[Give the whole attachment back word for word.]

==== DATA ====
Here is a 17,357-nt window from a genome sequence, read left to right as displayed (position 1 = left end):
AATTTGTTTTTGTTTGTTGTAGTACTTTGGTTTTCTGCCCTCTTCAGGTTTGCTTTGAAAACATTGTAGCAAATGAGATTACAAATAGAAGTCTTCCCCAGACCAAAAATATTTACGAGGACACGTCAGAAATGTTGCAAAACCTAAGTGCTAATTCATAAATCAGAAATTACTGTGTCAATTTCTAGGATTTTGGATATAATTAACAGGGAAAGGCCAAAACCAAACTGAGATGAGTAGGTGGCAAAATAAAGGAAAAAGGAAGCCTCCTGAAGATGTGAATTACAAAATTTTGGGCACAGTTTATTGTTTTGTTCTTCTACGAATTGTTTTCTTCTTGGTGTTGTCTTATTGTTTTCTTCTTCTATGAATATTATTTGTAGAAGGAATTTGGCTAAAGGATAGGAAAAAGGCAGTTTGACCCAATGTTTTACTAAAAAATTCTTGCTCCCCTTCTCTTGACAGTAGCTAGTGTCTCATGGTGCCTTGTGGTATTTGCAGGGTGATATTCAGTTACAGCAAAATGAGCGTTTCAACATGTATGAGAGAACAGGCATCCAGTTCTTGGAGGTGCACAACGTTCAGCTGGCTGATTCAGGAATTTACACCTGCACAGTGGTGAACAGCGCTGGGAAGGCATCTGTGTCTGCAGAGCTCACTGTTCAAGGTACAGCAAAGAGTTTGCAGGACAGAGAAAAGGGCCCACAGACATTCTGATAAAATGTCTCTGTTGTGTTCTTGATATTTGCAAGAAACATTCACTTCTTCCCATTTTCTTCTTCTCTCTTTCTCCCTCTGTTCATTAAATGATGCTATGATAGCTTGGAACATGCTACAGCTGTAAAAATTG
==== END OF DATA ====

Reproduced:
Here is a 17,357-nt window from a genome sequence, read left to right as displayed (position 1 = left end):
AATTTGTTTTTGTTTGTTGTAGTACTTTGGTTTTCTGCCCTCTTCAGGTTTGCTTTGAAAACATTGTAGCAAATGAGATTACAAATAGAAGTCTTCCCCAGACCAAAAATATTTACGAGGACACGTCAGAAATGTTGCAAAACCTAAGTGCTAATTCATAAATCAGAAATTACTGTGTCAATTTCTAGGATTTTGGATATAATTAACAGGGAAAGGCCAAAACCAAACTGAGATGAGTAGGTGGCAAAATAAAGGAAAAAGGAAGCCTCCTGAAGATGTGAATTACAAAATTTTGGGCACAGTTTATTGTTTTGTTCTTCTACGAATTGTTTTCTTCTTGGTGTTGTCTTATTGTTTTCTTCTTCTATGAATATTATTTGTAGAAGGAATTTGGCTAAAGGATAGGAAAAAGGCAGTTTGACCCAATGTTTTACTAAAAAATTCTTGCTCCCCTTCTCTTGACAGTAGCTAGTGTCTCATGGTGCCTTGTGGTATTTGCAGGGTGATATTCAGTTACAGCAAAATGAGCGTTTCAACATGTATGAGAGAACAGGCATCCAGTTCTTGGAGGTGCACAACGTTCAGCTGGCTGATTCAGGAATTTACACCTGCACAGTGGTGAACAGCGCTGGGAAGGCATCTGTGTCTGCAGAGCTCACTGTTCAAGGTACAGCAAAGAGTTTGCAGGACAGAGAAAAGGGCCCACAGACATTCTGATAAAATGTCTCTGTTGTGTTCTTGATATTTGCAAGAAACATTCACTTCTTCCCATTTTCTTCTTCTCTCTTTCTCCCTCTGTTCATTAAATGATGCTATGATAGCTTGGAACATGCTACAGCTGTAAAAATTG